“We have three more unreal opportunities here to end the season strong,” McCauley said. “(What) I’m most excited about is leaving something here that guys can build on and that recruits can see.”

Anyone attending or watching from afar Arizona’s recent performances could see signs of growth. Fisch has talked about the ideal timeline a rebuilding program will follow: from losing big to losing small to winning small to winning big. After a 34-0 drubbing at Colorado, the Wildcats lost by five against Washington (after leading 13-0 at halftime); lost by seven at USC (with an onside kick attempt in the final minutes); and won by seven over Cal.

Has Arizona crossed the threshold from losing small to winning small? Perhaps. The next three games, starting with Utah, will be telling.

Utah coach Kyle Whittingham celebrates with fans following their Oct. 30 win over UCLA.

Utah as role model

Fisch was quick to deliver move-on-oriented messaging when the team reconvened Sunday. It echoed one of the signs that’s plastered throughout LSFF: “So what now?”

“That is going to be our mentality all the way through,” Fisch said. “We’ve got three games left this season. We’ve got a spring of football. We have to find a way to get better every single day.”

The next challenge is a formidable one. Utah has won the Pac-12 South the last two times a full season was conducted, and the Utes are in pole position with three games to go. They’re coming off back-to-back blowout victories, including a 45-point demolition of Stanford on the road last week.

Fisch has great admiration for the way Kyle Whittingham has built the Utah program. Fisch went so far as to say the Utes “are the model in the Pac-12 for us, for what we would like to look like” — a statement that played to mixed reviews on social media.

“They’re just tough,” Fisch said. “They’re physical. They know exactly what they want to look like. Their defense looks a certain way. They recruit to that. They (acquire) the same type of players that they just fill in.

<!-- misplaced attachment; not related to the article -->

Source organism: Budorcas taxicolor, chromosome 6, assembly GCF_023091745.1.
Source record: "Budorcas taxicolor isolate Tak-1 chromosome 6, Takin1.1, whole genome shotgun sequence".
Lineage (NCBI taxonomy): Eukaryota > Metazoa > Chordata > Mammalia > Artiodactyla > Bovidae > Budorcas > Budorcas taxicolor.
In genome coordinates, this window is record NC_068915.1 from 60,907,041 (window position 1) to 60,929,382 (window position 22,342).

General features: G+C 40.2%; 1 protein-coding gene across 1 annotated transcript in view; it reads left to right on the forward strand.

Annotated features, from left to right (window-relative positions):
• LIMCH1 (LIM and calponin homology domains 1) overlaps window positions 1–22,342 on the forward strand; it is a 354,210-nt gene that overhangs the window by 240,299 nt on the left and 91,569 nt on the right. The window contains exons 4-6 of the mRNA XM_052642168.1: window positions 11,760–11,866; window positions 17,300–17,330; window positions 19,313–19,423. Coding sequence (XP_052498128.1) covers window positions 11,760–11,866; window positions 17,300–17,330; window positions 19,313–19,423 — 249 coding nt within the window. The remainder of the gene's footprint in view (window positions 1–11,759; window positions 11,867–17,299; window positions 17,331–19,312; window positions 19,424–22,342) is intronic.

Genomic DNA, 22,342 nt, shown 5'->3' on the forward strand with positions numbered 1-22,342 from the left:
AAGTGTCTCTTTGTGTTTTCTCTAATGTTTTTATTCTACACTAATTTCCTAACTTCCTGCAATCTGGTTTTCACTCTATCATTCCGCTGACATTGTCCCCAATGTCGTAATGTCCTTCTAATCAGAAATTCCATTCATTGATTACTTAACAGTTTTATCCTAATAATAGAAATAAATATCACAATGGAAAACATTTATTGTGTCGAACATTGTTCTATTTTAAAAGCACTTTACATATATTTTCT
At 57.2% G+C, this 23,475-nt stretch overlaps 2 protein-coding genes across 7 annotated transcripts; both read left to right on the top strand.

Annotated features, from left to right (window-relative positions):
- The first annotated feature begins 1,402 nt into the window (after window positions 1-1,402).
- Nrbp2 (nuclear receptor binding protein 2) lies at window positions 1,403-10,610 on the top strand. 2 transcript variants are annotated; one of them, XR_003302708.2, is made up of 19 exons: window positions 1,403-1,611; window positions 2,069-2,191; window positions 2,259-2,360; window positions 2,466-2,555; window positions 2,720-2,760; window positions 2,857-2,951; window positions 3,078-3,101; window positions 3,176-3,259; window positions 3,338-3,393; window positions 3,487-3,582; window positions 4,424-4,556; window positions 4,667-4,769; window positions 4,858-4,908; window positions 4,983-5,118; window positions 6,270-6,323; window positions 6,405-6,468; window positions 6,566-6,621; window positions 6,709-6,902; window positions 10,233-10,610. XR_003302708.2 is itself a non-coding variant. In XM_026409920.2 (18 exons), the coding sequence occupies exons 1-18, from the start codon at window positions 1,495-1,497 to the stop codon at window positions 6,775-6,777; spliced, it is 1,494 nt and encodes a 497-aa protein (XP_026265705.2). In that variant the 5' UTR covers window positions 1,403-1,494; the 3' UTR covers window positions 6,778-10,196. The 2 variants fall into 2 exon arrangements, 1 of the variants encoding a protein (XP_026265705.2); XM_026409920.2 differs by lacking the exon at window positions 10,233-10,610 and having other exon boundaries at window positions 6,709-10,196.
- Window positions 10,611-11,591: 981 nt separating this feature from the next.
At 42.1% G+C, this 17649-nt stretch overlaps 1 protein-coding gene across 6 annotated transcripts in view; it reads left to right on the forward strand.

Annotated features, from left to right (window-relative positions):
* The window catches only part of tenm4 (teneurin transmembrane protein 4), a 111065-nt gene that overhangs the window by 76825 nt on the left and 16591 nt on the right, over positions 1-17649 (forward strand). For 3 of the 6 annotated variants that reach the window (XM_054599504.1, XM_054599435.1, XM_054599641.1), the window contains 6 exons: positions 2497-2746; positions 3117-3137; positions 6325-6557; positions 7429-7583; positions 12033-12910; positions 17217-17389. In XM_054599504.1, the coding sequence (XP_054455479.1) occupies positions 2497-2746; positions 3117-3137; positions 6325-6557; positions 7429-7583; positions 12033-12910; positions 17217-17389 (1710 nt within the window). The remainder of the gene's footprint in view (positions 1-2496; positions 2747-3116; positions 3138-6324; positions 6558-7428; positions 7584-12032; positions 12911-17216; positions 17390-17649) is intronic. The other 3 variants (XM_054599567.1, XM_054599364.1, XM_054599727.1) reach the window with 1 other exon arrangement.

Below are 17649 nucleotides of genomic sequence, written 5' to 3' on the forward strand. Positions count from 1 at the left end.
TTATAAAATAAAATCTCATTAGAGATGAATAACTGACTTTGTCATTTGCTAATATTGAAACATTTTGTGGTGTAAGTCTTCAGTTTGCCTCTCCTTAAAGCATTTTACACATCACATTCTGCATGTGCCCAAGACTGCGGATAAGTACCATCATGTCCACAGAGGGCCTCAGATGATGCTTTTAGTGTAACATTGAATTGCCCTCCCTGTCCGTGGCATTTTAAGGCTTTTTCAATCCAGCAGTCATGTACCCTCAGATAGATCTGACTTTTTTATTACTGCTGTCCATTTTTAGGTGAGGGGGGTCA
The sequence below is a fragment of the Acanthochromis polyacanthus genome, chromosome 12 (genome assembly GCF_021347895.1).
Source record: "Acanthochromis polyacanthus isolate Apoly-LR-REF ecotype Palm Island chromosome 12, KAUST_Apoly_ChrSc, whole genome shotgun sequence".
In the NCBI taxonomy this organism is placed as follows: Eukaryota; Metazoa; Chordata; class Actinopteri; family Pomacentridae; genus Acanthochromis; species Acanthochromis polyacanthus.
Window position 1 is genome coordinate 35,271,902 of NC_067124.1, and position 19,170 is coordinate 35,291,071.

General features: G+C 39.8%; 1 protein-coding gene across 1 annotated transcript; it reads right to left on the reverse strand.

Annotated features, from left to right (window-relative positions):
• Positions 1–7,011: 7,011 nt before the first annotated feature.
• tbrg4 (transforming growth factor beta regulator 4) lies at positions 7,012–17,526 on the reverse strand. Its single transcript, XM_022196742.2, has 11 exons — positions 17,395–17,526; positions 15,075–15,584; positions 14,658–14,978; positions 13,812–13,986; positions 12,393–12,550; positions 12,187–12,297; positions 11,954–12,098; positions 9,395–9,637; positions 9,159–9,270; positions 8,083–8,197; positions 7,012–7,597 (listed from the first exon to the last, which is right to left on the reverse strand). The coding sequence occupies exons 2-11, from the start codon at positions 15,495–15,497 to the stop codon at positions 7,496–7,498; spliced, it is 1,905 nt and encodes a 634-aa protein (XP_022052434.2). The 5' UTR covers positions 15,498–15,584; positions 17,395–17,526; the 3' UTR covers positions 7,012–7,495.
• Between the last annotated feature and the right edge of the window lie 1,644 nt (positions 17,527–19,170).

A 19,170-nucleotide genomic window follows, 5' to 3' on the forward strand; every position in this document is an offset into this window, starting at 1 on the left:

“Offensively, they know exactly what they want to be. They play to that. Their consistency and the way they’ve been able to really keep their coaches together, keep their program together, is something that we (respect).”

When he became Arizona’s coach in December, Fisch said he wanted the Wildcats to be physical, to cover kicks, to be the toughest out on everyone’s schedule. Utah has been that for most of the past eight seasons.

Since going 5-7 in their second and third seasons as members of the Pac-12, the Utes won nine or more games in five of the next six years. Barring a late-season flop, they will play in the Pac-12 Championship Game for the third time in four seasons.

Arizona has won nine-plus games only once this century. That season, 2014, was the only time the Wildcats have won the South.

Utah has recruited better than Arizona, but not that much better. The Utes’ average national ranking over the past 10 completed cycles is 40.4, per 247Sports.com. Arizona’s is 50.6. Their average rankings in the Pac-12: Utah 7.6, Arizona 9.5.

The Utes haven’t had a single class that ranked in the top 25. Yet they’ve earned a spot in the final Associated Press poll four times.

Utah has achieved a level of sustained success that Fisch would like to replicate. Saturday, he’ll be able to measure his team against Whittingham’s — and find out just how far the Wildcats have to go.

Contact sports reporter Michael Lev at 573-4148 or mlev@tucson.com. On Twitter @michaeljlev